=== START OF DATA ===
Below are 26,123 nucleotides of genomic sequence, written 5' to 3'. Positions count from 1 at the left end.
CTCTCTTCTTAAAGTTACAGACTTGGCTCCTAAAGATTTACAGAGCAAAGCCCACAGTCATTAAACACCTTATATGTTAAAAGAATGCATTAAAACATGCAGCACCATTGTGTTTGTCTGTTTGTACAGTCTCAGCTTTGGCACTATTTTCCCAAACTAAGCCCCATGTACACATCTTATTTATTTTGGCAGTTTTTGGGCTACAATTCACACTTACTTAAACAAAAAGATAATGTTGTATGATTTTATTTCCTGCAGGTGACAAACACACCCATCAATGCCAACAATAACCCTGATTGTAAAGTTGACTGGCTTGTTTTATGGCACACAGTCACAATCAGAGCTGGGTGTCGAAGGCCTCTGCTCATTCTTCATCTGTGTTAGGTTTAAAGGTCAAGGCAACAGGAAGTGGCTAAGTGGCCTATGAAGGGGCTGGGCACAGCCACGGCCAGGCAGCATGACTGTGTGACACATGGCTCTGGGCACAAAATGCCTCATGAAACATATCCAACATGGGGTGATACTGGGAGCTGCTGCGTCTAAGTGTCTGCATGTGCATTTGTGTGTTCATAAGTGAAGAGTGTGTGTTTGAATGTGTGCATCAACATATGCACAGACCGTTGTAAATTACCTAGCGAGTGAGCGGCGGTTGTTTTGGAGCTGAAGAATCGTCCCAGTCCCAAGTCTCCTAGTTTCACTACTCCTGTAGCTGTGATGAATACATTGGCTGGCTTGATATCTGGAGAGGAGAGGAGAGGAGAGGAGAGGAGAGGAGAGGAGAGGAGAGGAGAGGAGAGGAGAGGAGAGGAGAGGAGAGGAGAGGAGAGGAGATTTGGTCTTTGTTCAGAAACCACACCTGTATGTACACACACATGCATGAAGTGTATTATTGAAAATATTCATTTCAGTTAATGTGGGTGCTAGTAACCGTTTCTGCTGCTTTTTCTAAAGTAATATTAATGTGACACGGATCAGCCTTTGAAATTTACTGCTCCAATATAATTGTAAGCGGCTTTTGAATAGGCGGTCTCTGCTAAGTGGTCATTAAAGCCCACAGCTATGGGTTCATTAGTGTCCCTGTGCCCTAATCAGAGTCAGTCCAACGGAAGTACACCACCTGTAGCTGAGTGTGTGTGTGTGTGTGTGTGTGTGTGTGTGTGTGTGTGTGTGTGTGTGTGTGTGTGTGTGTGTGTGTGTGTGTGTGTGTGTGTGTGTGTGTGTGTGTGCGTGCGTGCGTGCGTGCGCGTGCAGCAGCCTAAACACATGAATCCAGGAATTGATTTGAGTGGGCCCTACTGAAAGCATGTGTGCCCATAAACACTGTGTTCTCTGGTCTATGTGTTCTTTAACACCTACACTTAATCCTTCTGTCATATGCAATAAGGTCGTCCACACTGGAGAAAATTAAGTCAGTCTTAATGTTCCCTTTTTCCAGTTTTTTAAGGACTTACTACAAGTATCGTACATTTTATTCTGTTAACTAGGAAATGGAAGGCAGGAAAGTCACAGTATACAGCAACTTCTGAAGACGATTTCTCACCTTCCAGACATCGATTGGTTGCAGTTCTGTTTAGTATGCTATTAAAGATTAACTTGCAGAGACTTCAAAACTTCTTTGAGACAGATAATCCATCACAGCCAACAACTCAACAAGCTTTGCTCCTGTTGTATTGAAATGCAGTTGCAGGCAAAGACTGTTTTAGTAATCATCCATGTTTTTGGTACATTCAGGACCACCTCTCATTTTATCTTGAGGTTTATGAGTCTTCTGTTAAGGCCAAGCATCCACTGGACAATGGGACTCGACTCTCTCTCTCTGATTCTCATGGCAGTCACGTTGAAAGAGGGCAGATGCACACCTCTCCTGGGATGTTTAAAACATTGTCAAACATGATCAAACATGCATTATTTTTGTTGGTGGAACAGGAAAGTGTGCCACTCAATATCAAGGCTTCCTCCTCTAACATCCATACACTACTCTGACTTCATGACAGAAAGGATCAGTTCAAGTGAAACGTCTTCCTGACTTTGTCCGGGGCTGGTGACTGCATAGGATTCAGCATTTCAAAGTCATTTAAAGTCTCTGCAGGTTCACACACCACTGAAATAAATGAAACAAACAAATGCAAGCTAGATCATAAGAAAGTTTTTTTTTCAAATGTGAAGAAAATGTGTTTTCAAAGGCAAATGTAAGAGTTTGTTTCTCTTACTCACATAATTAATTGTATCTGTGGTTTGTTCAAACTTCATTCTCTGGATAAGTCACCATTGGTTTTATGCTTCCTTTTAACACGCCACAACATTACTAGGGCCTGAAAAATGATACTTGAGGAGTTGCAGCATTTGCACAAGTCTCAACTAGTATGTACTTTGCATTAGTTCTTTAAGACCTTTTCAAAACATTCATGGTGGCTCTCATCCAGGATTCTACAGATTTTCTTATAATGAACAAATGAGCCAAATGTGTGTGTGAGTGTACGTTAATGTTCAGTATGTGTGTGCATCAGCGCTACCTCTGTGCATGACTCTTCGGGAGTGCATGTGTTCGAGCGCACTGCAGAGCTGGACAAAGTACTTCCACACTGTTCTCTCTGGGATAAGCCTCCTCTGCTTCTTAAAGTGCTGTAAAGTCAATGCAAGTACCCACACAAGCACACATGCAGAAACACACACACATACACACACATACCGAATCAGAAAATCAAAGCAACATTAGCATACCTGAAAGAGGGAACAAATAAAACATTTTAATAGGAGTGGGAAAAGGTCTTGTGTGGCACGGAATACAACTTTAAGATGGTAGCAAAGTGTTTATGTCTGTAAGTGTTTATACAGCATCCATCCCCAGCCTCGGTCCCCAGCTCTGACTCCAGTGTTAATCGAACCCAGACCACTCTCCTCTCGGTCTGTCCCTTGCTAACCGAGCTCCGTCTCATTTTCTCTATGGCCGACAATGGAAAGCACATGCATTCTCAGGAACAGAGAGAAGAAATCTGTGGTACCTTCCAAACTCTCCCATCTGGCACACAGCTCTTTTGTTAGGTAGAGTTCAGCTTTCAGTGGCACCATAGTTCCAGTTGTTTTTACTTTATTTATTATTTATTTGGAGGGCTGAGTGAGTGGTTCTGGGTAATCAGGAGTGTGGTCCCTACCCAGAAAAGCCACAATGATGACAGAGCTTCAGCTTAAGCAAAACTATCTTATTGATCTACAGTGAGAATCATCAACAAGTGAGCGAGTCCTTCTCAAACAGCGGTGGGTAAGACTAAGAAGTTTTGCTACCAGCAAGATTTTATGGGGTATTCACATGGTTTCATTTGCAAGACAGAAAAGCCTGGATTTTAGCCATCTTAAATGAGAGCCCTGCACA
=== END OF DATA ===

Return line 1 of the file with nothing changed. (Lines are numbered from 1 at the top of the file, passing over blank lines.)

Below are 26,123 nucleotides of genomic sequence, written 5' to 3'. Positions count from 1 at the left end.